It is not unusual to find the procurement departments inside SAP-driven companies at loggerheads with their internal customers. In extreme cases sales, production planning, maintenance and procurement staff are on the verge of conflict – the common enemy being procurement. The typical symptom is accusations of dismal service countered by allegations of poor or no planning and utterly unrealistic expectations. This blame shifting descends into turf defending, silo mentality and, ultimately, supply chain role players becoming less and less liberal with the truth, says Steven Freemantle, of SweetThorn Thought Leadership, in this month’s SmartProcurement.
How do individuals get away with the lies?
To answer this question, you will need to look to the sins of your SAP implementation.
First of all, leadership gave their blessing in the form of sponsorship of the SAP implementation, and then went back to running the business as they should have. After the go-live party, the first sets of reports were requested and all hell broke loose. This pandemonium is exacerbated by the second sin, which is the simple fact that no go-live training was given on the use of SAP’s day-to-day operational reports. And so SAP customers, in their very first year of being live, step into the quagmire that enables misrepresentation of the truth – which is the prolific use of spreadsheets containing massaged SAP data that become the reporting tools of choice.
Once we start using external systems to report, it is quick to falter into other activities outside of SAP that further foster an environment of deceit. It is hard to believe that in this age of rigorous corporate governance, procurement activity can still be kicked off by an email or telephone call, notes Freemantle. He adds that if this happens in your company you are allowing your procurement department to be led up the garden path.
What is the remedy?
Fortunately there is a remedy that can be broken down into these core suggestions:
1. Procurement: Get your house in order – FIRST!
It is important that before procurement managers ask customers to change their behaviour, buyers are ready to respond effectively and efficiently to customer requirements. It is a simple change management principle: if you ask your customers to change and they do change, but you cannot supply, then you will lose them forever.
2. If it is not happening in SAP, it is not happening
This is easy to fix: executives need to issue clear and direct instructions that no purchasing will take place without the demand being triggered by the relevant department, inside SAP. Some change management and training will be required. It is worth noting that this change may result in some other interesting challenges, particularly for those maintenance supply chains that allow maverick or free-text spend (there are many names for this evil).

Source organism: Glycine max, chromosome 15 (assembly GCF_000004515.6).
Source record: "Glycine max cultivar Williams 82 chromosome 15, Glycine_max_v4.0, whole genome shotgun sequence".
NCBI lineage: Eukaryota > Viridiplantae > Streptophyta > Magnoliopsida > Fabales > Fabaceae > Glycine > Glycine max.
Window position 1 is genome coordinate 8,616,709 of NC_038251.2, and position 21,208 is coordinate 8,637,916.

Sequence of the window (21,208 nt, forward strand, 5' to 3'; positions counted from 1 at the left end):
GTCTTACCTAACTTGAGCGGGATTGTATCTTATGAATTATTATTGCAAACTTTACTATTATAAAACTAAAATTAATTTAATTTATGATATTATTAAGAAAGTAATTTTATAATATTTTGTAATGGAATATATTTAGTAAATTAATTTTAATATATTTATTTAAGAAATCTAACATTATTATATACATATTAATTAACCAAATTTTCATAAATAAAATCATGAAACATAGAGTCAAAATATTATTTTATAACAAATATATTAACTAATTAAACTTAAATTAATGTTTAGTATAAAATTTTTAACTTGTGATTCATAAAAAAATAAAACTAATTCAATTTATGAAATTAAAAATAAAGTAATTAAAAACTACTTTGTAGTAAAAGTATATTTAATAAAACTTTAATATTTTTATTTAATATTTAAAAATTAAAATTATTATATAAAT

3. Switch off spreadsheet reporting
Organisations will need to learn how to use SAP’s standard operational reports in order to stop reporting from spreadsheets. Managers must no longer accept spreadsheet reports. The first step is to figure out which of the thousands of SAP reports are relevant to your business. This is somewhat challenging to do in that most consulting firms will encourage you to develop reports using the latest business intelligence tools, rather than explore what is available in the SAP functionality that many regard to be outdated and obsolete. You will need to challenge your service providers to find these standard reports, as much as you will need to challenge your organisation to accept the new reporting routine.
4. Measure your buyers from SAP
Introduce a set of day-to-day operational measures using information extracted with SAP’s Logistics and Procurement Information Systems. You will need to include other supply chain measures that are available from inside SAP. Once again, it is a process of determining which of these reports are relevant to your business.
5. Move to integrated key performance indicators
The proposition is that you agree among yourselves how one department affects the other, how to see this inside SAP and then agree to performance manage your operators according to the way they affect each others’ measures. This suggestion is quite challenging, particularly if your supply chain functions are accustomed to operating in well-entrenched silos. As before, you will need to find the reports relevant to your supply chain, determine which measures to integrate and then embark on an SAP culture-change journey.
The issues raised are by no means an indictment on any of managers or staff referred to in this discussion, emphasises Freemantle. By far the majority of supply chain role players Freemantle encounters do the very best they can, with what they know. It is his experience that most organisations that use SAP have supply chain staff working considerably harder than they should, only because they have not been shown the power of what they already own.
For more information on streamlining SAP in your organisation, please contact Steven Freemantle of SweetThorn Thought Leadership, on email@example.com.